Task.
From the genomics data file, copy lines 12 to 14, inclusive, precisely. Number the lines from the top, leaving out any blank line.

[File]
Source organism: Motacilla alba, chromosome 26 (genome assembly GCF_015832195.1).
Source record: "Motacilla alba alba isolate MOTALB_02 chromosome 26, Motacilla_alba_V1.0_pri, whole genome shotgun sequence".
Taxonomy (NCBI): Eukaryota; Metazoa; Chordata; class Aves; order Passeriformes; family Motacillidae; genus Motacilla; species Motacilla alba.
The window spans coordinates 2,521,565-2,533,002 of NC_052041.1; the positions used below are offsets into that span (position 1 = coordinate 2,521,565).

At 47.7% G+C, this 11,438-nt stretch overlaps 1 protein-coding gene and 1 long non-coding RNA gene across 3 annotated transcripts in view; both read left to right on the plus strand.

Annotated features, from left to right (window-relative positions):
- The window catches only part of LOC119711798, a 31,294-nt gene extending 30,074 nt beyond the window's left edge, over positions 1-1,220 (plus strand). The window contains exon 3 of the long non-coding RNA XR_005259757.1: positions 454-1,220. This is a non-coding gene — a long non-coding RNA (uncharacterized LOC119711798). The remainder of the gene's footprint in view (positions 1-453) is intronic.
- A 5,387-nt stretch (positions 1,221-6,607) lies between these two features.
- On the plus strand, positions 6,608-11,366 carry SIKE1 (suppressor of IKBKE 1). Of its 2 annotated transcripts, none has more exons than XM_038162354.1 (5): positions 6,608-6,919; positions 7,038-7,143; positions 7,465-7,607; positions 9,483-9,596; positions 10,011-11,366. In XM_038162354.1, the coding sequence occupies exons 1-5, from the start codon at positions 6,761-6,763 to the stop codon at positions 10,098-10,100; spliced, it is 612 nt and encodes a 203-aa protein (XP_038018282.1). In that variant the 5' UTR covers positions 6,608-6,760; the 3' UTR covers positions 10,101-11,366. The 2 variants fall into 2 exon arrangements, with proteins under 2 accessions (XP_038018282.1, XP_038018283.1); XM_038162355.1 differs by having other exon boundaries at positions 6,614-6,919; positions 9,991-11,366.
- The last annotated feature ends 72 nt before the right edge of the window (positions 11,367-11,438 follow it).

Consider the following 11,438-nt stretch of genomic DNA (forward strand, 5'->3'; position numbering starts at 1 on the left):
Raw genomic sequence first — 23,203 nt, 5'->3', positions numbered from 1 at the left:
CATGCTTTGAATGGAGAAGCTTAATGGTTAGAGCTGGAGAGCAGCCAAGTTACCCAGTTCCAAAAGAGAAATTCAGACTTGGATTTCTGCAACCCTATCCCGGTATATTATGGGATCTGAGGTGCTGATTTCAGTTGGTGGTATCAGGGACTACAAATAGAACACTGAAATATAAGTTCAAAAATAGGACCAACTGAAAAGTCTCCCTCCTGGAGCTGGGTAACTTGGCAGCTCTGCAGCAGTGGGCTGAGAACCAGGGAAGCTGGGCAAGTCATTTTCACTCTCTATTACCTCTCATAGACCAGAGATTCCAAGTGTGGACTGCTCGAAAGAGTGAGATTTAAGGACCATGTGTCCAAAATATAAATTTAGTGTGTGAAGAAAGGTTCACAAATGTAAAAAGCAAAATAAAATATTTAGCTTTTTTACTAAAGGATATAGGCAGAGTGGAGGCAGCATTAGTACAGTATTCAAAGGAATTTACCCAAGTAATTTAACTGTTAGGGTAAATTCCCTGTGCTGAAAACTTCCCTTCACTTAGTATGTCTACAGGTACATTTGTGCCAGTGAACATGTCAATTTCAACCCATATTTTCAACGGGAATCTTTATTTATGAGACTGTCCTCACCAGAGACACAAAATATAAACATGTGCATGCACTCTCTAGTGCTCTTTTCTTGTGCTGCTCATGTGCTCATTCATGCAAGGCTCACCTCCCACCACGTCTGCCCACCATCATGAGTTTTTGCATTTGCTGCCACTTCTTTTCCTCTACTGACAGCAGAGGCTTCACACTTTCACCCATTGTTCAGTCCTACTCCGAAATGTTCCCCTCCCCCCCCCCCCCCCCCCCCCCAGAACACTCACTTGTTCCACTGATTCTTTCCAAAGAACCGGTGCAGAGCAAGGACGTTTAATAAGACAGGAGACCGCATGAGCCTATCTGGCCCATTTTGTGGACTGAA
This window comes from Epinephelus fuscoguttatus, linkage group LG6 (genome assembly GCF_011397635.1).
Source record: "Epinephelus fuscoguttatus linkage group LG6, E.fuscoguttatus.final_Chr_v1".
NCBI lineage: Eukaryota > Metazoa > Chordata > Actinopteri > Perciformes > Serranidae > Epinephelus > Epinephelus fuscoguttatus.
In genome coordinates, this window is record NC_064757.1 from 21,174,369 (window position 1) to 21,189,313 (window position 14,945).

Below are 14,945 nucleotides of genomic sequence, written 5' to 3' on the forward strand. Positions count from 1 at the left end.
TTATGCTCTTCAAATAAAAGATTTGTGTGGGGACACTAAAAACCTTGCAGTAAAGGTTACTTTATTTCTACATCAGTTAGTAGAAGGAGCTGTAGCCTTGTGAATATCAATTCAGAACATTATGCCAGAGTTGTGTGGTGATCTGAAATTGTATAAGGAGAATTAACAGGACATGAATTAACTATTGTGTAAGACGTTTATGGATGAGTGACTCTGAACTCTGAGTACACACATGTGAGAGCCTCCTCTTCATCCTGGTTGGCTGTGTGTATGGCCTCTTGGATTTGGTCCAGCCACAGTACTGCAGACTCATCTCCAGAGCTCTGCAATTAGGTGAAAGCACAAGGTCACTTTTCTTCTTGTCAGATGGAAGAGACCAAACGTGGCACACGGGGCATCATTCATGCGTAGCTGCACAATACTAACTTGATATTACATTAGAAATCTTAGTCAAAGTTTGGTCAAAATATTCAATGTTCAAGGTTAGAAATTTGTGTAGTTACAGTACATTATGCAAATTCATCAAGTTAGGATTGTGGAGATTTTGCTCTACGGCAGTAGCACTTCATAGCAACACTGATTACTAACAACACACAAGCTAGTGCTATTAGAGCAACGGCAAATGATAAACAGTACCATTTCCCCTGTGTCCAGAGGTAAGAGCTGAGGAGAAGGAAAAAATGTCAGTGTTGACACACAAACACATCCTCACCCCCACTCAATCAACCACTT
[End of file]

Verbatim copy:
Raw genomic sequence first — 23,203 nt, 5'->3', positions numbered from 1 at the left:
CATGCTTTGAATGGAGAAGCTTAATGGTTAGAGCTGGAGAGCAGCCAAGTTACCCAGTTCCAAAAGAGAAATTCAGACTTGGATTTCTGCAACCCTATCCCGGTATATTATGGGATCTGAGGTGCTGATTTCAGTTGGTGGTATCAGGGACTACAAATAGAACACTGAAATATAAGTTCAAAAATAGGACCAACTGAAAAGTCTCCCTCCTGGAGCTGGGTAACTTGGCAGCTCTGCAGCAGTGGGCTGAGAACCAGGGAAGCTGGGCAAGTCATTTTCACTCTCTATTACCTCTCATAGACCAGAGATTCCAAGTGTGGACTGCTCGAAAGAGTGAGATTTAAGGACCATGTGTCCAAAATATAAATTTAGTGTGTGAAGAAAGGTTCACAAATGTAAAAAGCAAAATAAAATATTTAGCTTTTTTACTAAAGGATATAGGCAGAGTGGAGGCAGCATTAGTACAGTATTCAAAGGAATTTACCCAAGTAATTTAACTGTTAGGGTAAATTCCCTGTGCTGAAAACTTCCCTTCACTTAGTATGTCTACAGGTACATTTGTGCCAGTGAACATGTCAATTTCAACCCATATTTTCAACGGGAATCTTTATTTATGAGACTGTCCTCACCAGAGACACAAAATATAAACATGTGCATGCACTCTCTAGTGCTCTTTTCTTGTGCTGCTCATGTGCTCATTCATGCAAGGCTCACCTCCCACCACGTCTGCCCACCATCATGAGTTTTTGCATTTGCTGCCACTTCTTTTCCTCTACTGACAGCAGAGGCTTCACACTTTCACCCATTGTTCAGTCCTACTCCGAAATGTTCCCCTCCCCCCCCCCCCCCCCCCCCCCAGAACACTCACTTGTTCCACTGATTCTTTCCAAAGAACCGGTGCAGAGCAAGGACGTTTAATAAGACAGGAGACCGCATGAGCCTATCTGGCCCATTTTGTGGACTGAA
This window comes from Epinephelus fuscoguttatus, linkage group LG6 (genome assembly GCF_011397635.1).